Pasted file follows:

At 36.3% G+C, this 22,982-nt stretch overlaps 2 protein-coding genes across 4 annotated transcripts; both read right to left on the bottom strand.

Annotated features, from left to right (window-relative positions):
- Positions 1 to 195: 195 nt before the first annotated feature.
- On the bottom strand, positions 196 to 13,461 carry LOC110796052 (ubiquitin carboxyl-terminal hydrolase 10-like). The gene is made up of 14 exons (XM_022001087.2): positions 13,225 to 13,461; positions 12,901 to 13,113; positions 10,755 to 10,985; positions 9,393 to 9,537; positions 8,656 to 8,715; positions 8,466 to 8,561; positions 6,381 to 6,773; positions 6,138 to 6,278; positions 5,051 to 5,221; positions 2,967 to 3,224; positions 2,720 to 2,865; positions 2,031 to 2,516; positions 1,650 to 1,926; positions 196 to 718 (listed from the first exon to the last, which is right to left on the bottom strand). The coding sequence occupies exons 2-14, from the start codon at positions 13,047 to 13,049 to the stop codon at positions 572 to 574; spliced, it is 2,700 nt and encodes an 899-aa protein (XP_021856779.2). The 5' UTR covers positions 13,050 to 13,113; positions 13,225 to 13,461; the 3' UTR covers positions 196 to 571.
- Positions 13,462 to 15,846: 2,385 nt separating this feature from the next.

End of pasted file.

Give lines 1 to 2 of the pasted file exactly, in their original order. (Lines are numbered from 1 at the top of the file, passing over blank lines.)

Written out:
At 36.3% G+C, this 22,982-nt stretch overlaps 2 protein-coding genes across 4 annotated transcripts; both read right to left on the bottom strand.

Annotated features, from left to right (window-relative positions):